For the full review, see:

Tunku Varadarajan. “BOOKSHELF; From Homestead to Hegemony.” The Wall Street Journal (Wednesday, July 14, 2021): A15.

(Note: ellipses added.)

(Note: the online version of the review has the date July 13, 2021, and has the title “BOOKSHELF; ‘Tata’ Review: From Homestead to Hegemony.”)

The book under review is:

Raianu, Mircea. Tata: The Global Corporation That Built Indian Capitalism. Cambridge, MA: Harvard University Press, 2021.

Xi Jinping Only Pays “Mere Lip Service” to “Private Enterprise and Innovation”

(p. A23) Ant Group, China’s biggest fintech conglomerate, was preparing last November for its initial public offering. Analysts projected it would raise $34 billion, the largest sale of shares in history. The company, founded by Jack Ma, had become synonymous with financial innovations, which are often risky.

In the run-up to the I.P.O., Chinese regulators trying to assess financial risks on Ant’s books had been brushed off by Mr. Ma. In an audacious speech, he criticized regulators as too cautious and pilloried state-owned banks for their “pawnshop” mentality of providing loans only to borrowers who could post collateral.

Even oblique attacks on China’s government rarely go unpunished. This was a direct provocation. Yet such was Mr. Ma’s aura, and his apparent imperviousness to government strictures, that domestic and foreign investors were unconcerned.

. . .

Then it all fell apart. Two days before Ant’s shares were to begin trading on the Hong Kong and Shanghai exchanges, the government blocked the I.P.O.

. . .

It seemed that, in bringing the hammer down on the company, the government aimed to limit its growing economic and political power.

But in so doing, the government spooked investors. Suddenly, President Xi Jinping’s pledges to encourage private enterprise and innovation looked like mere lip service.

For the full commentary, see:

Eswar Prasad. “Jack Ma Paid for Taunting China.” The New York Times (Friday, April 30, 2021): A23.

(Note: ellipses added.)

(Note: the online version of the commentary has the date April 28, 2021, and has the title “Jack Ma Taunted China. Then Came His Fall.”)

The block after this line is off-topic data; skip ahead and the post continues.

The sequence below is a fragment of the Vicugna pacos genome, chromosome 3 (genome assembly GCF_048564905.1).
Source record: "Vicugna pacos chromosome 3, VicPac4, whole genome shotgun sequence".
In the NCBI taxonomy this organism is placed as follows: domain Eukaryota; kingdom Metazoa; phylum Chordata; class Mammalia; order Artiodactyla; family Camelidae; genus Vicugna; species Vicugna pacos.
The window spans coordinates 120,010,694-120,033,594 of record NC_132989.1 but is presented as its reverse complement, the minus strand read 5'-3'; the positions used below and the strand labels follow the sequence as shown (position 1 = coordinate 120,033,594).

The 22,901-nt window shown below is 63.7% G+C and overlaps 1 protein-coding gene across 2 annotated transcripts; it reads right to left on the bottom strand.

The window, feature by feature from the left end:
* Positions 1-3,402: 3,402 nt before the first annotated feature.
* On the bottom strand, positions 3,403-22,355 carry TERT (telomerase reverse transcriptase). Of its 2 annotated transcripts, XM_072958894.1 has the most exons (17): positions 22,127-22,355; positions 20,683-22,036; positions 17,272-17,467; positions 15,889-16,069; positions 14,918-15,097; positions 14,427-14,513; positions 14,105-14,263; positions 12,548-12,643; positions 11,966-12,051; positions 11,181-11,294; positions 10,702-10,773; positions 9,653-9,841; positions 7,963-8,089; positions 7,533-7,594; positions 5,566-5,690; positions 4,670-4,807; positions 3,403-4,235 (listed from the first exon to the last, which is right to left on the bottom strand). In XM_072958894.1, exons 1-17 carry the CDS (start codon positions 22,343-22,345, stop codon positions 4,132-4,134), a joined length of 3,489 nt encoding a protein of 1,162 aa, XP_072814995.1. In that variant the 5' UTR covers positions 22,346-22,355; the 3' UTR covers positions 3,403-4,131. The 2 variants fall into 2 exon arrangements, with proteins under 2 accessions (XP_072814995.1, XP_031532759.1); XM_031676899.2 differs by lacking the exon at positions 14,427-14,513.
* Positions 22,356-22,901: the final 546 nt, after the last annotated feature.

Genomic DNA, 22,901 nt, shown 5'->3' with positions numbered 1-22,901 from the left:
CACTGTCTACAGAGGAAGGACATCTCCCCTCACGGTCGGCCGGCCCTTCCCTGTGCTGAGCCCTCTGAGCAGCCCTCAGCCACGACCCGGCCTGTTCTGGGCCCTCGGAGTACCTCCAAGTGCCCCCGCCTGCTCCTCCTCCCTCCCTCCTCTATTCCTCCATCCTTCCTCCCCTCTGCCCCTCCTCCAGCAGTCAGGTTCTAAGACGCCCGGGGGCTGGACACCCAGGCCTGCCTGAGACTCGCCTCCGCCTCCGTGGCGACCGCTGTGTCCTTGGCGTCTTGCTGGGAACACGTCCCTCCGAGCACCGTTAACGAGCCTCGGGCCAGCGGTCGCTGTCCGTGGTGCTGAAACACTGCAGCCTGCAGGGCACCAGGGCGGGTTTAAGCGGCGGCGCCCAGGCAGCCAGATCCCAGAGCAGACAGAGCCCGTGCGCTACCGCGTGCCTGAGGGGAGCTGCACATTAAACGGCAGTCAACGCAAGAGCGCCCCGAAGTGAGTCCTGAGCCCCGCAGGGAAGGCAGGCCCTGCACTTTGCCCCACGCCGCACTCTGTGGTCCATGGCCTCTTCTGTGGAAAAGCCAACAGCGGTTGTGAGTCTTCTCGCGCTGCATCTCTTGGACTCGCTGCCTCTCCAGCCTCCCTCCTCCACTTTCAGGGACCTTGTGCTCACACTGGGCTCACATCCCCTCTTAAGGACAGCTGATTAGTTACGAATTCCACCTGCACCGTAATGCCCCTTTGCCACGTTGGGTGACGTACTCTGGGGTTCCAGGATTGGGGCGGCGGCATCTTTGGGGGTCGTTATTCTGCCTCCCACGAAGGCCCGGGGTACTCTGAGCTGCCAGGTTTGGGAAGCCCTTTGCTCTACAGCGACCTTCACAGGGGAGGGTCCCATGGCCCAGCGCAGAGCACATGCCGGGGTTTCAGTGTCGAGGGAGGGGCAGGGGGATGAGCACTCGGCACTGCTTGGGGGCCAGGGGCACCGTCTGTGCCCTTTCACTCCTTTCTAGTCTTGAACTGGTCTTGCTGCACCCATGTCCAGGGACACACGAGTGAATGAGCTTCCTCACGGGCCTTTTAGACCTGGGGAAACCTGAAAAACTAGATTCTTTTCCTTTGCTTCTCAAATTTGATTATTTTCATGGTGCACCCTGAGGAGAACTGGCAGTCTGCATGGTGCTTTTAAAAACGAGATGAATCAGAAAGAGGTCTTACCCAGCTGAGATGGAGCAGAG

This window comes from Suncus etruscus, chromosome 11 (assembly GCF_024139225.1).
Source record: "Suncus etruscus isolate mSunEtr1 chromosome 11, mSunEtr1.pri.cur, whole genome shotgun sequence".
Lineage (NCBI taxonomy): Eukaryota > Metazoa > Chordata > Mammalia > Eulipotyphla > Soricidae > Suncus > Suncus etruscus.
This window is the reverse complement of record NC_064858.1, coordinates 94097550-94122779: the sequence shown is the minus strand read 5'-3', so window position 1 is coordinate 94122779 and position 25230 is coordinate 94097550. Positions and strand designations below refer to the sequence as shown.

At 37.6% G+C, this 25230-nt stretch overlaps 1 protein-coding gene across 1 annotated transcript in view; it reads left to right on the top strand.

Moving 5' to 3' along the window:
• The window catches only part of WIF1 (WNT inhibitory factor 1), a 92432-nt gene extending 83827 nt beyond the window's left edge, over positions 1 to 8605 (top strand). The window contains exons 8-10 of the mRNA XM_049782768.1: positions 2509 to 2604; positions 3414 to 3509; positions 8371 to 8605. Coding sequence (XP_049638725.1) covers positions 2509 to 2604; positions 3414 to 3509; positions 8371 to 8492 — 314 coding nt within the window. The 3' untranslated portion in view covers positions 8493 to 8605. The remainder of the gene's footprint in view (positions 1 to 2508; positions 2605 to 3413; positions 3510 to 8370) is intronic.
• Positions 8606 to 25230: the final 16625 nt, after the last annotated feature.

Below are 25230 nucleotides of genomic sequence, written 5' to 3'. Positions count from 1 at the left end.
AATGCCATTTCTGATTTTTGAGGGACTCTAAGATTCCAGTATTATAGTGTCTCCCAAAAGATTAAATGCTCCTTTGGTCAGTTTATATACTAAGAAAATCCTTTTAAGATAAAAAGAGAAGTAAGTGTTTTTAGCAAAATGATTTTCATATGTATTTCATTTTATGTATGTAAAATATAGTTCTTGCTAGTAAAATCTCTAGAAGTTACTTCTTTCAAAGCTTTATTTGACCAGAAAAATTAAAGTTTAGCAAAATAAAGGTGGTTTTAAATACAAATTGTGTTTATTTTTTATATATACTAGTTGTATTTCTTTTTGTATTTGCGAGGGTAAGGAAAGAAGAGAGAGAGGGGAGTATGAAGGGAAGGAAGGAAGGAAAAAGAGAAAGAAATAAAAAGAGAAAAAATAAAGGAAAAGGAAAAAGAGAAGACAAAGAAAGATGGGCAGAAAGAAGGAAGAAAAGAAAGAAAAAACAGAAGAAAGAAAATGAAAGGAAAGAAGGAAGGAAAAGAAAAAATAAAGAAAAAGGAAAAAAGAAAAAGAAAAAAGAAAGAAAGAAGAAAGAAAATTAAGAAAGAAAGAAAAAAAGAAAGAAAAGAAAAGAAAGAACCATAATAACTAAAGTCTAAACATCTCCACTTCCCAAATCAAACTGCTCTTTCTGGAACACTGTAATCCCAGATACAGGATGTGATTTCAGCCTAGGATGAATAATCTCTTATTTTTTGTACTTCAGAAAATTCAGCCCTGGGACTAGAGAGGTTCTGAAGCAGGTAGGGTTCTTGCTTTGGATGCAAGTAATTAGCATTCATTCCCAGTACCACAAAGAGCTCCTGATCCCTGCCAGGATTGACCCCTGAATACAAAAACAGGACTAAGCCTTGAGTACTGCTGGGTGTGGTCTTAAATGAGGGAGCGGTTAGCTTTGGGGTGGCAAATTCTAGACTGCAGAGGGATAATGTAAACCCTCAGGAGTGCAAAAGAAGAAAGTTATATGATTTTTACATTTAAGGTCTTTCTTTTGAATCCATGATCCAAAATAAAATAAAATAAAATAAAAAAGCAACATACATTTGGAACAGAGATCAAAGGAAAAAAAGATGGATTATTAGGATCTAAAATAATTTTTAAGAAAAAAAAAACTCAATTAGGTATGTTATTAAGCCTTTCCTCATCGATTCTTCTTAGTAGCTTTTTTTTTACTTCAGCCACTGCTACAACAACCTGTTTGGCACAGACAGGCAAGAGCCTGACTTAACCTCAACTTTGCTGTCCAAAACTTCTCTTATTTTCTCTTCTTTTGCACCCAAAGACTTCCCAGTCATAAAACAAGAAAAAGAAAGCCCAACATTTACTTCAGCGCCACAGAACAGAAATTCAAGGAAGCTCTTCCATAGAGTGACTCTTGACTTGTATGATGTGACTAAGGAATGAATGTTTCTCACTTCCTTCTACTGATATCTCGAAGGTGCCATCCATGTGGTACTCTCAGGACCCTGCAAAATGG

More Evidence Xi Jinping Believes in Marx’s Communism

(p. A11) Mr. Biden this month published his Interim National Security Strategic Guidance. The document puts China in a category by itself as “the only competitor potentially capable of combining its economic, diplomatic, military, and technological power to mount a sustained challenge to a stable and open international system.”

In his signed introduction to the document, Mr. Biden wrote: “I believe we are in the midst of a historic and fundamental debate about the future direction of our world. There are those who argue that, given all the challenges we face, autocracy is the best way forward. . . . We must prove that our model isn’t a relic of history; it’s the single best way to realize the promise of our future.”

This candor is helpful. Beijing’s dirty secret is that Mr. Xi, in his internal speeches, has for years been describing the competition in precisely these ideological terms. Consider a passage from his seminal speech—kept secret for six years—to the Communist Party Central Committee on Jan. 5, 2013.

“There are people who believe that communism is an unattainable hope, or even that it is beyond hoping for—that communism is an illusion. . . . Facts have repeatedly told us that Marx and Engels’s analysis of the basic contradictions in capitalist society is not outdated, nor is the historical-materialist view that capitalism is bound to die out and socialism is bound to win. This is an inevitable trend in social and historical development. But the road is tortuous. The eventual demise of capitalism and the ultimate victory of socialism will require a long historical process to reach completion.”